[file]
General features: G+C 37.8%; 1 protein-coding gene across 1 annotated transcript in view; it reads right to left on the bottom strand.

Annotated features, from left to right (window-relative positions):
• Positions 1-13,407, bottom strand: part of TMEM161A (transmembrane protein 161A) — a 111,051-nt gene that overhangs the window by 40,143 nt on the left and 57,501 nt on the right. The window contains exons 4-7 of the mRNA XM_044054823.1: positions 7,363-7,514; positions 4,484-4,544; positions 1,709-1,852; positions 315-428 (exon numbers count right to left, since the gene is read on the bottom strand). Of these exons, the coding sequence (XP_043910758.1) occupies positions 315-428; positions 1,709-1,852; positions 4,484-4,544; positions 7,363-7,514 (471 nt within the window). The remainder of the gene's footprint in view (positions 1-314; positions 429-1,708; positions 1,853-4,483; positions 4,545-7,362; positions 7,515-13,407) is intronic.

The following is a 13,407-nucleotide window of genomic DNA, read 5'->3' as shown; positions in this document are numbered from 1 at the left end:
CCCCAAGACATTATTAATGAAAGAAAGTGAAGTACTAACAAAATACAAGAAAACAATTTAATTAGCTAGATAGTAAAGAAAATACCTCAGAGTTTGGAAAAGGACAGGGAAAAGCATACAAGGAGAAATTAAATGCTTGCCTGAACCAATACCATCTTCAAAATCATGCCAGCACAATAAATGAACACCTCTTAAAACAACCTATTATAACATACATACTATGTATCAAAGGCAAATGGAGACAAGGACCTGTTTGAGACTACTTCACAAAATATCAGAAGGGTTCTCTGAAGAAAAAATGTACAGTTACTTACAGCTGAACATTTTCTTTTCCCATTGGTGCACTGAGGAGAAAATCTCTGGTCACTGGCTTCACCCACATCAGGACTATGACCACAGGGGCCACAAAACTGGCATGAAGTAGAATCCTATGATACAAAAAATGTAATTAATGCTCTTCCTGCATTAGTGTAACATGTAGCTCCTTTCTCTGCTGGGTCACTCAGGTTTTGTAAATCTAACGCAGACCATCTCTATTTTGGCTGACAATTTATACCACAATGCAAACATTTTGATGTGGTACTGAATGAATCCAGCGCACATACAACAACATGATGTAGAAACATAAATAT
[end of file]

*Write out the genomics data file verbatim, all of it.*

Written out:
General features: G+C 37.8%; 1 protein-coding gene across 1 annotated transcript in view; it reads right to left on the bottom strand.

Annotated features, from left to right (window-relative positions):
• Positions 1-13,407, bottom strand: part of TMEM161A (transmembrane protein 161A) — a 111,051-nt gene that overhangs the window by 40,143 nt on the left and 57,501 nt on the right. The window contains exons 4-7 of the mRNA XM_044054823.1: positions 7,363-7,514; positions 4,484-4,544; positions 1,709-1,852; positions 315-428 (exon numbers count right to left, since the gene is read on the bottom strand). Of these exons, the coding sequence (XP_043910758.1) occupies positions 315-428; positions 1,709-1,852; positions 4,484-4,544; positions 7,363-7,514 (471 nt within the window). The remainder of the gene's footprint in view (positions 1-314; positions 429-1,708; positions 1,853-4,483; positions 4,545-7,362; positions 7,515-13,407) is intronic.

The following is a 13,407-nucleotide window of genomic DNA, read 5'->3' as shown; positions in this document are numbered from 1 at the left end:
CCCCAAGACATTATTAATGAAAGAAAGTGAAGTACTAACAAAATACAAGAAAACAATTTAATTAGCTAGATAGTAAAGAAAATACCTCAGAGTTTGGAAAAGGACAGGGAAAAGCATACAAGGAGAAATTAAATGCTTGCCTGAACCAATACCATCTTCAAAATCATGCCAGCACAATAAATGAACACCTCTTAAAACAACCTATTATAACATACATACTATGTATCAAAGGCAAATGGAGACAAGGACCTGTTTGAGACTACTTCACAAAATATCAGAAGGGTTCTCTGAAGAAAAAATGTACAGTTACTTACAGCTGAACATTTTCTTTTCCCATTGGTGCACTGAGGAGAAAATCTCTGGTCACTGGCTTCACCCACATCAGGACTATGACCACAGGGGCCACAAAACTGGCATGAAGTAGAATCCTATGATACAAAAAATGTAATTAATGCTCTTCCTGCATTAGTGTAACATGTAGCTCCTTTCTCTGCTGGGTCACTCAGGTTTTGTAAATCTAACGCAGACCATCTCTATTTTGGCTGACAATTTATACCACAATGCAAACATTTTGATGTGGTACTGAATGAATCCAGCGCACATACAACAACATGATGTAGAAACATAAATAT